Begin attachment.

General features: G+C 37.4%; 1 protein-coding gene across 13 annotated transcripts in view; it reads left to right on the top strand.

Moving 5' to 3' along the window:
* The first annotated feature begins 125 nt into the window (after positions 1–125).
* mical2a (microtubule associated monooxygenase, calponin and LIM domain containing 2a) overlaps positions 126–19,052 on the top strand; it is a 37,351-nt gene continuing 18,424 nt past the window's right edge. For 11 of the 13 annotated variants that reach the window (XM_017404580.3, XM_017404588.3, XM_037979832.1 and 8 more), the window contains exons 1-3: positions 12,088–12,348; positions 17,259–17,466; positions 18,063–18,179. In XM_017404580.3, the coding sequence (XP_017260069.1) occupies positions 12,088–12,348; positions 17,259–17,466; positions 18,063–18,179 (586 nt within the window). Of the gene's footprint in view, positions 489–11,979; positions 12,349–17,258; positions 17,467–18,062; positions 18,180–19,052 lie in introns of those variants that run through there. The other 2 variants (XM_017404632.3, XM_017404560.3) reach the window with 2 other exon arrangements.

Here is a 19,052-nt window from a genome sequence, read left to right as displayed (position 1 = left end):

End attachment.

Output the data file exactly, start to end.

General features: G+C 37.4%; 1 protein-coding gene across 13 annotated transcripts in view; it reads left to right on the top strand.

Moving 5' to 3' along the window:
* The first annotated feature begins 125 nt into the window (after positions 1–125).
* mical2a (microtubule associated monooxygenase, calponin and LIM domain containing 2a) overlaps positions 126–19,052 on the top strand; it is a 37,351-nt gene continuing 18,424 nt past the window's right edge. For 11 of the 13 annotated variants that reach the window (XM_017404580.3, XM_017404588.3, XM_037979832.1 and 8 more), the window contains exons 1-3: positions 12,088–12,348; positions 17,259–17,466; positions 18,063–18,179. In XM_017404580.3, the coding sequence (XP_017260069.1) occupies positions 12,088–12,348; positions 17,259–17,466; positions 18,063–18,179 (586 nt within the window). Of the gene's footprint in view, positions 489–11,979; positions 12,349–17,258; positions 17,467–18,062; positions 18,180–19,052 lie in introns of those variants that run through there. The other 2 variants (XM_017404632.3, XM_017404560.3) reach the window with 2 other exon arrangements.

Here is a 19,052-nt window from a genome sequence, read left to right as displayed (position 1 = left end):